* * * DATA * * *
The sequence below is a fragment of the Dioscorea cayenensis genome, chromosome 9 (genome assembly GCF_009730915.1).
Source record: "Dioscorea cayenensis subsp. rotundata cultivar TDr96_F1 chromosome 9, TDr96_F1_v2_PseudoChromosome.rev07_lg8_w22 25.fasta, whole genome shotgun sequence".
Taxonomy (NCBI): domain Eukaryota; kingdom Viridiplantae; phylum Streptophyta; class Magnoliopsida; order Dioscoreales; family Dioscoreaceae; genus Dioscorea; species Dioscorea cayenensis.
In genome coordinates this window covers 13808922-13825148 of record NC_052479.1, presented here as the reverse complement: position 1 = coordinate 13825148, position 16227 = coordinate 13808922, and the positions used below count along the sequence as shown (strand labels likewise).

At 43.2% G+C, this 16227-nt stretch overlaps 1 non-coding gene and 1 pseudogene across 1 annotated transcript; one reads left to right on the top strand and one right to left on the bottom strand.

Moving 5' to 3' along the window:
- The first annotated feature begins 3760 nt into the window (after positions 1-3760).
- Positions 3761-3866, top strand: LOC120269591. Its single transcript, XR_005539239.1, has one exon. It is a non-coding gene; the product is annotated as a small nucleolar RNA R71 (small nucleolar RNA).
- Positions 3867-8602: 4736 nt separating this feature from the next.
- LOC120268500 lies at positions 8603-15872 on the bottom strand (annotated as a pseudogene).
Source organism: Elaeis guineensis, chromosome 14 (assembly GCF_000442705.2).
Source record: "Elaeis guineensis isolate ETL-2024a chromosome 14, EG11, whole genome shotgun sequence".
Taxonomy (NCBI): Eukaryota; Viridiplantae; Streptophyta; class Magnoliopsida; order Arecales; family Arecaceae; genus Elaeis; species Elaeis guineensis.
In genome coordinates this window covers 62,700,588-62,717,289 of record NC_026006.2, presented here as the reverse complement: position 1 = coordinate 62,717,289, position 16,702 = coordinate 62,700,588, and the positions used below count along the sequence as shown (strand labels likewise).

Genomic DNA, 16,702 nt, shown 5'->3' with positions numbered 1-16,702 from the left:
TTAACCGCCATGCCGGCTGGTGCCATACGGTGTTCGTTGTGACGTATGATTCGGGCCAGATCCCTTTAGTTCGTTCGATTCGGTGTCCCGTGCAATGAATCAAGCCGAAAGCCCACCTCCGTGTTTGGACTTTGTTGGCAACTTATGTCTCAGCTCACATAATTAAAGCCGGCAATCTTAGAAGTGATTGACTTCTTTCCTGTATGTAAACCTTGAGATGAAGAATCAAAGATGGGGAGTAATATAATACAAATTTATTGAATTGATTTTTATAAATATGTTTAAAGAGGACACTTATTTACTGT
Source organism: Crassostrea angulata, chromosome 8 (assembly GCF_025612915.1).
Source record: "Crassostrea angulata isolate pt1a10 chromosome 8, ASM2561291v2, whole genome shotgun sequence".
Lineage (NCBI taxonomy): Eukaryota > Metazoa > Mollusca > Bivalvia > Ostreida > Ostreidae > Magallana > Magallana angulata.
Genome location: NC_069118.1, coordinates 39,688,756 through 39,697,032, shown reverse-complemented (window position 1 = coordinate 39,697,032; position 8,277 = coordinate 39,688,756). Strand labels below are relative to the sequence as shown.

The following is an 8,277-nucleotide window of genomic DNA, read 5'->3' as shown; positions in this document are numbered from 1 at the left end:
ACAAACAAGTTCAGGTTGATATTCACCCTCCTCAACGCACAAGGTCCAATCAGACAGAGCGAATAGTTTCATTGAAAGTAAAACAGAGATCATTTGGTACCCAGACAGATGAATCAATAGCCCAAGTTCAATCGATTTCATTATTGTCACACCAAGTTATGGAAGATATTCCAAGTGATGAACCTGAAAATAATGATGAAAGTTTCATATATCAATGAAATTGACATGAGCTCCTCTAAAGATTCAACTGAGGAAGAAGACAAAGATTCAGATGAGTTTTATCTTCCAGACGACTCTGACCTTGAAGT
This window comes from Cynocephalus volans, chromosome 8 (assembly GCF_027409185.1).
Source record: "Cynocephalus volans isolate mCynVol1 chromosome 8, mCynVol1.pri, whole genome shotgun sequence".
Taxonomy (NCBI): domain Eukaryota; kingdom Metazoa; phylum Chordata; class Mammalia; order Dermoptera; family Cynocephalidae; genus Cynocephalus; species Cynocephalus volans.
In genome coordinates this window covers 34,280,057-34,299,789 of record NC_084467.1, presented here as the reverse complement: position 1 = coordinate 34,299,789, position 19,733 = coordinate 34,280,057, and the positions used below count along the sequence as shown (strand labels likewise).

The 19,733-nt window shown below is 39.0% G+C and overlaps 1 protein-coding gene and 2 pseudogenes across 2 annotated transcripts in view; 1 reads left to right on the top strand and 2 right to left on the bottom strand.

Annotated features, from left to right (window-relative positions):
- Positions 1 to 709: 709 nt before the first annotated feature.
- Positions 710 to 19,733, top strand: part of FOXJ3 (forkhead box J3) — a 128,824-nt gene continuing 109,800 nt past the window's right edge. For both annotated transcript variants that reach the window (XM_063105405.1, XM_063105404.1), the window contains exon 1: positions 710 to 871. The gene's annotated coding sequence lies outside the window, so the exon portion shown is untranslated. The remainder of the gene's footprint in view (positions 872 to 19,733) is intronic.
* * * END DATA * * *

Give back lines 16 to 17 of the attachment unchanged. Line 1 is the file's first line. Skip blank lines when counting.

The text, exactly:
TTAACCGCCATGCCGGCTGGTGCCATACGGTGTTCGTTGTGACGTATGATTCGGGCCAGATCCCTTTAGTTCGTTCGATTCGGTGTCCCGTGCAATGAATCAAGCCGAAAGCCCACCTCCGTGTTTGGACTTTGTTGGCAACTTATGTCTCAGCTCACATAATTAAAGCCGGCAATCTTAGAAGTGATTGACTTCTTTCCTGTATGTAAACCTTGAGATGAAGAATCAAAGATGGGGAGTAATATAATACAAATTTATTGAATTGATTTTTATAAATATGTTTAAAGAGGACACTTATTTACTGT
Source organism: Crassostrea angulata, chromosome 8 (assembly GCF_025612915.1).